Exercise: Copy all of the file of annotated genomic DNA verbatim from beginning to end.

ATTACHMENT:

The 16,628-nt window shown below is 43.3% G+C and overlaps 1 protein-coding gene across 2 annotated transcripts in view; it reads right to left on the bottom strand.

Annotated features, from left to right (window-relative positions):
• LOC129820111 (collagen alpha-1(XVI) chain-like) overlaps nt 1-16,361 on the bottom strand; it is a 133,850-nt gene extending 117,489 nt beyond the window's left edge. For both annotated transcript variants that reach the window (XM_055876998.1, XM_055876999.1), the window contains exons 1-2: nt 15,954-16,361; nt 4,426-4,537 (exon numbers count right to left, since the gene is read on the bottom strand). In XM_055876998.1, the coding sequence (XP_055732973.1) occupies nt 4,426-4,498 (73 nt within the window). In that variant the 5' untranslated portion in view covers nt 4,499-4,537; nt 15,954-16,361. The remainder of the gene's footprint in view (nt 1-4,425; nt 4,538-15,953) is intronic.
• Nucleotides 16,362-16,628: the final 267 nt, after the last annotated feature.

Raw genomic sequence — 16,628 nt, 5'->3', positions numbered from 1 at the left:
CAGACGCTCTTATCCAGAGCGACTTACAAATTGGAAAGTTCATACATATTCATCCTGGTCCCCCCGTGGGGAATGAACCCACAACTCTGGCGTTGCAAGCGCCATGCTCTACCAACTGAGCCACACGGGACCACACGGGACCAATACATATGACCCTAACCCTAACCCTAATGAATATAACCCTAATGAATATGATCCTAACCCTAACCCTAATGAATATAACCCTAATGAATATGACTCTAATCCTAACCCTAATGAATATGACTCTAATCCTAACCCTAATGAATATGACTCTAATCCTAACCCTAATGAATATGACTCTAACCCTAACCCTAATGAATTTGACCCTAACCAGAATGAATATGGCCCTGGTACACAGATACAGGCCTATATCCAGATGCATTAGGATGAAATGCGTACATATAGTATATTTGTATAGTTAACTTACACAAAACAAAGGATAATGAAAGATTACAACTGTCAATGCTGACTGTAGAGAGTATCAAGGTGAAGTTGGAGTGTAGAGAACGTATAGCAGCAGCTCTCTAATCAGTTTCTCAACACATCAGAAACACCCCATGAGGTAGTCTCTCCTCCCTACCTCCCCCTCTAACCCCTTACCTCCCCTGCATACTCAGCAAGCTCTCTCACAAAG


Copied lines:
The 16,628-nt window shown below is 43.3% G+C and overlaps 1 protein-coding gene across 2 annotated transcripts in view; it reads right to left on the bottom strand.

Annotated features, from left to right (window-relative positions):
• LOC129820111 (collagen alpha-1(XVI) chain-like) overlaps nt 1-16,361 on the bottom strand; it is a 133,850-nt gene extending 117,489 nt beyond the window's left edge. For both annotated transcript variants that reach the window (XM_055876998.1, XM_055876999.1), the window contains exons 1-2: nt 15,954-16,361; nt 4,426-4,537 (exon numbers count right to left, since the gene is read on the bottom strand). In XM_055876998.1, the coding sequence (XP_055732973.1) occupies nt 4,426-4,498 (73 nt within the window). In that variant the 5' untranslated portion in view covers nt 4,499-4,537; nt 15,954-16,361. The remainder of the gene's footprint in view (nt 1-4,425; nt 4,538-15,953) is intronic.
• Nucleotides 16,362-16,628: the final 267 nt, after the last annotated feature.

Raw genomic sequence — 16,628 nt, 5'->3', positions numbered from 1 at the left:
CAGACGCTCTTATCCAGAGCGACTTACAAATTGGAAAGTTCATACATATTCATCCTGGTCCCCCCGTGGGGAATGAACCCACAACTCTGGCGTTGCAAGCGCCATGCTCTACCAACTGAGCCACACGGGACCACACGGGACCAATACATATGACCCTAACCCTAACCCTAATGAATATAACCCTAATGAATATGATCCTAACCCTAACCCTAATGAATATAACCCTAATGAATATGACTCTAATCCTAACCCTAATGAATATGACTCTAATCCTAACCCTAATGAATATGACTCTAATCCTAACCCTAATGAATATGACTCTAACCCTAACCCTAATGAATTTGACCCTAACCAGAATGAATATGGCCCTGGTACACAGATACAGGCCTATATCCAGATGCATTAGGATGAAATGCGTACATATAGTATATTTGTATAGTTAACTTACACAAAACAAAGGATAATGAAAGATTACAACTGTCAATGCTGACTGTAGAGAGTATCAAGGTGAAGTTGGAGTGTAGAGAACGTATAGCAGCAGCTCTCTAATCAGTTTCTCAACACATCAGAAACACCCCATGAGGTAGTCTCTCCTCCCTACCTCCCCCTCTAACCCCTTACCTCCCCTGCATACTCAGCAAGCTCTCTCACAAAG